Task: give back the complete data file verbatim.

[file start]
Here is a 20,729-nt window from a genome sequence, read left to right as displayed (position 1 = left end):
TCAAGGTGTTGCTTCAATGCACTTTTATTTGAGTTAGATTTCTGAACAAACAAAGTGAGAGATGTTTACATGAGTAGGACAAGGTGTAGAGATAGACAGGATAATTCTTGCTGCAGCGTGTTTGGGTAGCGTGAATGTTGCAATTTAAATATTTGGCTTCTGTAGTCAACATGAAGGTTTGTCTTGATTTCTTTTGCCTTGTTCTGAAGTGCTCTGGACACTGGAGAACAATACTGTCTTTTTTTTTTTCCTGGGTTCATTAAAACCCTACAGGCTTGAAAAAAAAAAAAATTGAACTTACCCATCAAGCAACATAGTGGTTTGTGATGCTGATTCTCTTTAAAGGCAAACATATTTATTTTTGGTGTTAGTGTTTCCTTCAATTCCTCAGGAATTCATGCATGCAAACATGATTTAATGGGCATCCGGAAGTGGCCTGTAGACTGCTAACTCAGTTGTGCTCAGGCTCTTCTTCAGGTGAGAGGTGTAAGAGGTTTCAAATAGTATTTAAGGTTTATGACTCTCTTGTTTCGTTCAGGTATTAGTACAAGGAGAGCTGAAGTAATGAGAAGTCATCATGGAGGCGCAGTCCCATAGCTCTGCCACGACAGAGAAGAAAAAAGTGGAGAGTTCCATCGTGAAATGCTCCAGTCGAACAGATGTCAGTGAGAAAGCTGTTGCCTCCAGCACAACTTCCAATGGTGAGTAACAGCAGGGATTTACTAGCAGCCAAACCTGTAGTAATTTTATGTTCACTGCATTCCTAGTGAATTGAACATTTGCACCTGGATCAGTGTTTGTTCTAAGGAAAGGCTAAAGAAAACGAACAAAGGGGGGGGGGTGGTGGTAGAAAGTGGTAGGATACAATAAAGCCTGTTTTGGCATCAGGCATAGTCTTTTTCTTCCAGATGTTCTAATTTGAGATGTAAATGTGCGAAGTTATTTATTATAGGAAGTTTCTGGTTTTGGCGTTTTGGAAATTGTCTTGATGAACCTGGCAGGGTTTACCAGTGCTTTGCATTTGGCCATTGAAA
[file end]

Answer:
Here is a 20,729-nt window from a genome sequence, read left to right as displayed (position 1 = left end):
TCAAGGTGTTGCTTCAATGCACTTTTATTTGAGTTAGATTTCTGAACAAACAAAGTGAGAGATGTTTACATGAGTAGGACAAGGTGTAGAGATAGACAGGATAATTCTTGCTGCAGCGTGTTTGGGTAGCGTGAATGTTGCAATTTAAATATTTGGCTTCTGTAGTCAACATGAAGGTTTGTCTTGATTTCTTTTGCCTTGTTCTGAAGTGCTCTGGACACTGGAGAACAATACTGTCTTTTTTTTTTTCCTGGGTTCATTAAAACCCTACAGGCTTGAAAAAAAAAAAAATTGAACTTACCCATCAAGCAACATAGTGGTTTGTGATGCTGATTCTCTTTAAAGGCAAACATATTTATTTTTGGTGTTAGTGTTTCCTTCAATTCCTCAGGAATTCATGCATGCAAACATGATTTAATGGGCATCCGGAAGTGGCCTGTAGACTGCTAACTCAGTTGTGCTCAGGCTCTTCTTCAGGTGAGAGGTGTAAGAGGTTTCAAATAGTATTTAAGGTTTATGACTCTCTTGTTTCGTTCAGGTATTAGTACAAGGAGAGCTGAAGTAATGAGAAGTCATCATGGAGGCGCAGTCCCATAGCTCTGCCACGACAGAGAAGAAAAAAGTGGAGAGTTCCATCGTGAAATGCTCCAGTCGAACAGATGTCAGTGAGAAAGCTGTTGCCTCCAGCACAACTTCCAATGGTGAGTAACAGCAGGGATTTACTAGCAGCCAAACCTGTAGTAATTTTATGTTCACTGCATTCCTAGTGAATTGAACATTTGCACCTGGATCAGTGTTTGTTCTAAGGAAAGGCTAAAGAAAACGAACAAAGGGGGGGGGGTGGTGGTAGAAAGTGGTAGGATACAATAAAGCCTGTTTTGGCATCAGGCATAGTCTTTTTCTTCCAGATGTTCTAATTTGAGATGTAAATGTGCGAAGTTATTTATTATAGGAAGTTTCTGGTTTTGGCGTTTTGGAAATTGTCTTGATGAACCTGGCAGGGTTTACCAGTGCTTTGCATTTGGCCATTGAAA